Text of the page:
There are places to make a stand. Various Scriptures and writings of the Church Father point these places out to us. However, we must be careful. We cannot leverage our responsibilities as parents to the point that we endanger the community and the children of others. You see, when your child catches a preventable childhood disease, it is to that physician—whose recommendation you rejected—that you go. When your child goes to the hospital, it is the community, through its physicians, nurses, medical laboratory scientists, EMT’s, etc., that is forced to try to save the child from your misdeeds. And, should your child suffer severe sequelae, it will be various community members—physical therapists, speech therapists, etc.—who will have to work to help your child recover from your faulty conclusions. If you step off of a cliff, you will fall.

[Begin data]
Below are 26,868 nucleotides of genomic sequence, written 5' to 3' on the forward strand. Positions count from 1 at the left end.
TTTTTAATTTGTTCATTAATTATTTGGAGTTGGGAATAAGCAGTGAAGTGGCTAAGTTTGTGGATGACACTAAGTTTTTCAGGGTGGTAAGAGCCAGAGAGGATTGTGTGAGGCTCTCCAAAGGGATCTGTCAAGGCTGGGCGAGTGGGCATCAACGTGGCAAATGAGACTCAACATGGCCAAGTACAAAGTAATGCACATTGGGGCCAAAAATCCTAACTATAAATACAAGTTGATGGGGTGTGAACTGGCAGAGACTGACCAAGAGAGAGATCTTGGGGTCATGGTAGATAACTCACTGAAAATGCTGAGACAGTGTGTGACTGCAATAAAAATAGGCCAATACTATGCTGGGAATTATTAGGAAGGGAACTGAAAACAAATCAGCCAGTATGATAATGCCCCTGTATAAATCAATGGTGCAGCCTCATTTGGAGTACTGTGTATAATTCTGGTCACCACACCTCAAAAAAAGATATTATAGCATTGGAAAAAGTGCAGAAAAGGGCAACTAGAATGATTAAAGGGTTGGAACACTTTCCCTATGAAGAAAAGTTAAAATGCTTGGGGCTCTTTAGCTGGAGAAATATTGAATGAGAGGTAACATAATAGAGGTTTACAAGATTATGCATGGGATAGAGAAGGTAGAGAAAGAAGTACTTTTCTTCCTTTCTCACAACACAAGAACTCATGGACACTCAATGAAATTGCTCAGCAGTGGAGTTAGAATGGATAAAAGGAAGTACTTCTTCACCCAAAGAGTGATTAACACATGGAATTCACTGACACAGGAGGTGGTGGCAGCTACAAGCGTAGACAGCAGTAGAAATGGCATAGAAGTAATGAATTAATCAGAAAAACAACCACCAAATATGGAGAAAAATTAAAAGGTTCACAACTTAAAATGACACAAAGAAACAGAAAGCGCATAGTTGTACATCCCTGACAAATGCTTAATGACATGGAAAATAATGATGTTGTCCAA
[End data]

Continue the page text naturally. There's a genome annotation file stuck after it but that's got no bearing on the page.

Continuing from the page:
Comments

  1. says

    As a child I was one of the first generation to get the polio vaccine–I had a same age co-worker whose parents did not vaccinate him because…”IT was too new”. He is permanently disabled because of this decision. Now this is not the same as Father’s point here–but does illustrate the point that your decisions DO affect your children for the rest of their lives.

  2. Nelson Chen says

    I agree that all too often the anti-vaccine people are conspiracy theorists and harbor irrational fears. With that fact noted though, what about the very real although small risk (say 1/1,000,000) or so of someone contracting polio from the live attenuated virus vaccine? In an environment where the virus is very rare, how should the risks of the vaccine be balanced against the (also tiny) risk of virus infection?